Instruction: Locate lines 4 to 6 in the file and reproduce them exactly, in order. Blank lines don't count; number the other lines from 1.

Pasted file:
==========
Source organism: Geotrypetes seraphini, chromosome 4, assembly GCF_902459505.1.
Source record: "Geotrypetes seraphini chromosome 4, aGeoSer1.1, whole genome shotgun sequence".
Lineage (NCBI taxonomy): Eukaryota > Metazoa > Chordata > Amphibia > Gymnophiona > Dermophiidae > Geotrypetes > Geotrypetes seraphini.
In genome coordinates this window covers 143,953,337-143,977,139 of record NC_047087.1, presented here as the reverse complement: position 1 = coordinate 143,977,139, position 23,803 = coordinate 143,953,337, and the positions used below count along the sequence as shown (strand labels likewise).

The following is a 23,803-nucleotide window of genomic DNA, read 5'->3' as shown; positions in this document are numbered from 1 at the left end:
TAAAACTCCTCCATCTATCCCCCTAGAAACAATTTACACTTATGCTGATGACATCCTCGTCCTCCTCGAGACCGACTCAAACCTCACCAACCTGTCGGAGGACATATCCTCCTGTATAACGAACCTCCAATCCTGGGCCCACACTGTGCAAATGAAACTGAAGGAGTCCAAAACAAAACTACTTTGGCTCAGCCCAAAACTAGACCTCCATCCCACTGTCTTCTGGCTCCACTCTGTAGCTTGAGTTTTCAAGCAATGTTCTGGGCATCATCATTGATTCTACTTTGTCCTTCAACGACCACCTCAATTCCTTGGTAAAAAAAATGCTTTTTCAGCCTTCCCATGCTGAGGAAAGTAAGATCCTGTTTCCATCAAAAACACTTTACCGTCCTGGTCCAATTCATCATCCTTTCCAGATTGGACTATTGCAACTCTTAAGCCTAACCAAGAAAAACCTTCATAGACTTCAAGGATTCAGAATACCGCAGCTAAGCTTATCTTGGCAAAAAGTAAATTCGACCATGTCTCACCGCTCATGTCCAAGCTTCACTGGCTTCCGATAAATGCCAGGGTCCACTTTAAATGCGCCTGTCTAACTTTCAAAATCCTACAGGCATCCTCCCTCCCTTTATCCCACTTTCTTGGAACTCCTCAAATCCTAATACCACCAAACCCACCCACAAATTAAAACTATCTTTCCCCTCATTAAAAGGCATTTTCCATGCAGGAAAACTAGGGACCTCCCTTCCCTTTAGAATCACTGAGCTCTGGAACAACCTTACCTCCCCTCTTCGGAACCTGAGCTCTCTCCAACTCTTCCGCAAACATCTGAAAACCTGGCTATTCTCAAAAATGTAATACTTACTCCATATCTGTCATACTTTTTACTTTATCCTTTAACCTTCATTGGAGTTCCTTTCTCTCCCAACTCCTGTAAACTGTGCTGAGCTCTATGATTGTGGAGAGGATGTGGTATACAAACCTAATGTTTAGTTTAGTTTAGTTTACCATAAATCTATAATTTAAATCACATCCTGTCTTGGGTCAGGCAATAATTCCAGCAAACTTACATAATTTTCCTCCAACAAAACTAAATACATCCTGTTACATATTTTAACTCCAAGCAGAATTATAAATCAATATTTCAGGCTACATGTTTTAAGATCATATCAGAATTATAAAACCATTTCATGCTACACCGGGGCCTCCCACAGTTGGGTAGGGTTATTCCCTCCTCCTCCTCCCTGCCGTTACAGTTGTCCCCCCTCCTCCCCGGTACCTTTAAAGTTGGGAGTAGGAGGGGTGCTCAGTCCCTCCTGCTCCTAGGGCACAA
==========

In genome coordinates this window covers 143,953,337-143,977,139 of record NC_047087.1, presented here as the reverse complement: position 1 = coordinate 143,977,139, position 23,803 = coordinate 143,953,337, and the positions used below count along the sequence as shown (strand labels likewise).

The following is a 23,803-nucleotide window of genomic DNA, read 5'->3' as shown; positions in this document are numbered from 1 at the left end:
TAAAACTCCTCCATCTATCCCCCTAGAAACAATTTACACTTATGCTGATGACATCCTCGTCCTCCTCGAGACCGACTCAAACCTCACCAACCTGTCGGAGGACATATCCTCCTGTATAACGAACCTCCAATCCTGGGCCCACACTGTGCAAATGAAACTGAAGGAGTCCAAAACAAAACTACTTTGGCTCAGCCCAAAACTAGACCTCCATCCCACTGTCTTCTGGCTCCACTCTGTAGCTTGAGTTTTCAAGCAATGTTCTGGGCATCATCATTGATTCTACTTTGTCCTTCAACGACCACCTCAATTCCTTGGTAAAAAAAATGCTTTTTCAGCCTTCCCATGCTGAGGAAAGTAAGATCCTGTTTCCATCAAAAACACTTTACCGTCCTGGTCCAATTCATCATCCTTTCCAGATTGGACTATTGCAACTCTTAAGCCTAACCAAGAAAAACCTTCATAGACTTCAAGGATTCAGAATACCGCAGCTAAGCTTATCTTGGCAAAAAGTAAATTCGACCATGTCTCACCGCTCATGTCCAAGCTTCACTGGCTTCCGATAAATGCCAGGGTCCACTTTAAATGCGCCTGTCTAACTTTCAAAATCCTACAGGCATCCTCCCTCCCTTTATCCCACTTTCTTGGAACTCCTCAAATCCTAATACCACCAAACCCACCCACAAATTAAAACTATCTTTCCCCTCATTAAAAGGCATTTTCCATGCAGGAAAACTAGGGACCTCCCTTCCCTTTAGAATCACTGAGCTCTGGAACAACCTTACCTCCCCTCTTCGGAACCTGAGCTCTCTCCAACTCTTCCGCAAACATCTGAAAACCTGGCTATTCTCAAAAATGTAATACTTACTCCATATCTGTCATACTTTTTACTTTATCCTTTAACCTTCATTGGAGTTCCTTTCTCTCCCAACTCCTGTAAACTGTGCTGAGCTCTATGATTGTGGAGAGGATGTGGTATACAAACCTAATGTTTAGTTTAGTTTAGTTTACCATAAATCTATAATTTAAATCACATCCTGTCTTGGGTCAGGCAATAATTCCAGCAAACTTACATAATTTTCCTCCAACAAAACTAAATACATCCTGTTACATATTTTAACTCCAAGCAGAATTATAAATCAATATTTCAGGCTACATGTTTTAAGATCATATCAGAATTATAAAACCATTTCATGCTACACCGGGGCCTCCCACAGTTGGGTAGGGTTATTCCCTCCTCCTCCTCCCTGCCGTTACAGTTGTCCCCCCTCCTCCCCGGTACCTTTAAAGTTGGGAGTAGGAGGGGTGCTCAGTCCCTCCTGCTCCTAGGGCACAA